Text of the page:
14 February 2012
According to a report published today by Estyn, the education and training inspectorate for Wales, there has been steady improvement in secondary school pupils’ attainment in physical education.
The report, Physical education in secondary schools, highlights that in 2011, 73% of pupils taking GCSE physical education achieved grades A*-C. This is an improvement from 2010 when 70% of pupils achieved the same grades. In the rest of the UK, only 71% of pupils taking the same course achieved these results
Ann Keane, Her Majesty’s Chief Inspector of Education and Training in Wales, says, “It is heartening to see pupils in Wales working hard and doing better than ever in this subject. Physical education is an integral part of school life and contributes to pupils’ overall wellbeing.
Over the years one of the main challenges has been to improve the participation levels of girls. Initiatives such as the Sports Wales 5x60 programme have helped to achieve this goal through introducing more activities such as aerobics, street dance, pilates, zumba and boxercise.
However, despite this increase, nearly two-thirds of those taking GCSE physical education are boys. Schools need to develop new ways of engaging with female pupils. They also need to focus on developing pupils’ wider skills, such as communication, numeracy, thinking and leadership.”
Inspectors found that teaching is good or better in about three-quarters of lessons they observed. In the best lessons, teachers plan lessons thoughtfully to challenge and engage all pupils.
Porthcawl Comprehensive School in South Wales is a leading exponent of this approach. As part of their adventurous activities programme, the school offers Year 7 pupils (11 year olds) a surf life-saving course with support from the local club. Pupils enjoy learning about beach safety, local hazards and basic navigation, which helps to promote their problem-solving and numeracy skills.
However, the report also highlights that in a minority of lessons, teachers do not plan well enough to ensure that pupils of all abilities make progress and some pupils are not kept physically active and do not have enough opportunities to learn independently or be leaders.
Inspectors also considered the availability and suitability of facilities. They found that the majority of schools have appropriate changing rooms, playing fields and equipment. Nevertheless, the facilities in a significant minority of schools have important shortcomings such as limited indoor space, poorly-equipped gymnasia and badly-drained playing fields.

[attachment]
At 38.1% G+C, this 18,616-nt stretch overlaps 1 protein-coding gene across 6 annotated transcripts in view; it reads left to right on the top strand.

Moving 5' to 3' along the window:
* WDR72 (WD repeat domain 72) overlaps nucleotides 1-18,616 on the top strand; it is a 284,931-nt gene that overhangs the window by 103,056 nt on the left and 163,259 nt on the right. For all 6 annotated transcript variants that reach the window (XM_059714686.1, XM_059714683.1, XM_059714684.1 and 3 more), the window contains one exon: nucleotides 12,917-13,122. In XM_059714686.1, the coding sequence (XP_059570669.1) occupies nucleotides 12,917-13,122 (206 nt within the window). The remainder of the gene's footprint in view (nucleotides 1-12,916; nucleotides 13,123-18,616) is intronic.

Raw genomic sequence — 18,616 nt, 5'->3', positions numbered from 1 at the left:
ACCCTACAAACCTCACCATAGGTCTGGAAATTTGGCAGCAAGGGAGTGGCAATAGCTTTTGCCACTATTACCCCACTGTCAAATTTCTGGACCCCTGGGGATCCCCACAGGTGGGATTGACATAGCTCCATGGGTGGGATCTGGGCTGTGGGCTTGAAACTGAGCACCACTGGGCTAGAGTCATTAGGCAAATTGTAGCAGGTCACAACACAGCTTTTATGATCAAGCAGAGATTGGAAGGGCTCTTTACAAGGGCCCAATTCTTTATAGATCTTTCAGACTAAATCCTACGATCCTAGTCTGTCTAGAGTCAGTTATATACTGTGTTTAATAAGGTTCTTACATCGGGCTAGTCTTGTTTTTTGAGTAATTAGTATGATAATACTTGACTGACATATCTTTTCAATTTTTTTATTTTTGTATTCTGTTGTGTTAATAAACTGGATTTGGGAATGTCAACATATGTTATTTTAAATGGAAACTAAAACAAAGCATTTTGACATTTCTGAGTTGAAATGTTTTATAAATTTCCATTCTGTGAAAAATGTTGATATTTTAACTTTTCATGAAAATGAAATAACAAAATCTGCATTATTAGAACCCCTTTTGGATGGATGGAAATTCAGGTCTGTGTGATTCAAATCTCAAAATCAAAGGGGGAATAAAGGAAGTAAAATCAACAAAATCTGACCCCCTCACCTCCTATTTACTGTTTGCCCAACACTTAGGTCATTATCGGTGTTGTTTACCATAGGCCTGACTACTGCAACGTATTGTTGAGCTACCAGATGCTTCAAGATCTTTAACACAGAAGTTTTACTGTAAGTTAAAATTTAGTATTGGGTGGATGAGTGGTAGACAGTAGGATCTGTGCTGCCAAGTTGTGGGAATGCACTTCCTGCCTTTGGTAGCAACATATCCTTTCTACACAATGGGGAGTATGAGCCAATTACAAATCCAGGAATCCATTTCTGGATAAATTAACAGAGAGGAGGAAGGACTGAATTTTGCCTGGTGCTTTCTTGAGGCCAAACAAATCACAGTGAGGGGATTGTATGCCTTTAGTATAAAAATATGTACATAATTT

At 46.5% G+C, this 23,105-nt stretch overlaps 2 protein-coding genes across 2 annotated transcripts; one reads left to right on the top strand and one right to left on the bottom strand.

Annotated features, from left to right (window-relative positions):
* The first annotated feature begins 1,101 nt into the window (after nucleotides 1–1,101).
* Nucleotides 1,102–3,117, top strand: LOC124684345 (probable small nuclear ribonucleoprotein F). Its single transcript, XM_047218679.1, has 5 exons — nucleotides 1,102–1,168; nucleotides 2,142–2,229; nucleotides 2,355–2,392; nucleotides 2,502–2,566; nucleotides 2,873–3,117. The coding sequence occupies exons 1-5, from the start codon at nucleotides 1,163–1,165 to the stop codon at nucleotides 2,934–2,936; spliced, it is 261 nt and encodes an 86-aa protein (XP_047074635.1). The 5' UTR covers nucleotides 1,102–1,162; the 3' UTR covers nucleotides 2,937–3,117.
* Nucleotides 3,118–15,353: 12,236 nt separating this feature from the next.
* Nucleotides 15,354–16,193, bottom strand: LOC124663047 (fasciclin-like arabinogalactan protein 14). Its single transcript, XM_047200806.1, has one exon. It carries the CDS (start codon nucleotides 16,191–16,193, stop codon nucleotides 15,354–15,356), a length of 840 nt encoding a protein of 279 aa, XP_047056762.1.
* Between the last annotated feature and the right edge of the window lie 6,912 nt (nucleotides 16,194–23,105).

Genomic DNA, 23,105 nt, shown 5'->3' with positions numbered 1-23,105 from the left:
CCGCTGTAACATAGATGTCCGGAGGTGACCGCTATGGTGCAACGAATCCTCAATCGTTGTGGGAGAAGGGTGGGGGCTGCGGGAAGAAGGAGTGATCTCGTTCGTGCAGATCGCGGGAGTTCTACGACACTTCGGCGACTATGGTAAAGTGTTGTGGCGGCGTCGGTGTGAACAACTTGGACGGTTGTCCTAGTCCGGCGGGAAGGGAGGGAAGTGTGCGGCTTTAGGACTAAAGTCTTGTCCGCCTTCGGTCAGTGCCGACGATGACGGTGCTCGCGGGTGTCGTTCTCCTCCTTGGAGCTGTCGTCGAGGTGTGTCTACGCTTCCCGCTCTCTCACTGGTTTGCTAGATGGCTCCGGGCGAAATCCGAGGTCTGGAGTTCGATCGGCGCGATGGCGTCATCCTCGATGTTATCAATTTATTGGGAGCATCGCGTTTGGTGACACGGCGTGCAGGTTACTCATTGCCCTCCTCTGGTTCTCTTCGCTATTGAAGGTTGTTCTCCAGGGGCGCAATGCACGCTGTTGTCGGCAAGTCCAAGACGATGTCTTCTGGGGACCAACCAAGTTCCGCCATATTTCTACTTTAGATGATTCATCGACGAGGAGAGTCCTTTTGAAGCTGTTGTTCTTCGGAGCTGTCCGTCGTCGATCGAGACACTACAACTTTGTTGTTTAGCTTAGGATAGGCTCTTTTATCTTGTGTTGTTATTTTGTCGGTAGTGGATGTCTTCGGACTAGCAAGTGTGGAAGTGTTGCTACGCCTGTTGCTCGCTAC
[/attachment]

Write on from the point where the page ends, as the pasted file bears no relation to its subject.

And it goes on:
The report outlines a number of recommendations for physical education departments; ensuring pupils stay physically active in lessons, developing their communication, numeracy and thinking skills, and strengthening departmental self-evaluation and improvement planning. Local authorities also need to improve the support and advice they offer to physical education practitioners.
A range of case studies are included in the report from secondary schools across Wales.
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Notes to editors
- Inspectors visited 19 secondary schools; this sample takes into account of a range of geographical location, socio economic background, size of school and linguistic contexts
- Additional evidence includes inspection reports on secondary schools from the 2004-2010 inspection cycle, GCSE results at the end of key stage 4, and key stage 3 National Curriculum teacher assessments.
- Case studies in the report are from:
- Cwmcarn High School, Caerphilly
- Radyr Comprehensive School, Cardiff
- Maesteg Comprehensive School, Bridgend
- Porthcawl Comprehensive School, Bridgend
- Cwrt Sart Community Comprehensive School, Neath Port Talbot
- Darland High School, Wrexham
- Estyn is the office of Her Majesty's Inspectorate for Education and Training in Wales. We are independent of, but funded by, the National Assembly for Wales (under Section 104 of the Government of Wales Act 1998). The purpose of Estyn is to inspect quality and standards in education and training in Wales, advise Ministers and senior policy makers and disseminate best practice on education and training.
- For further information please visit our website www.estyn.gov.uk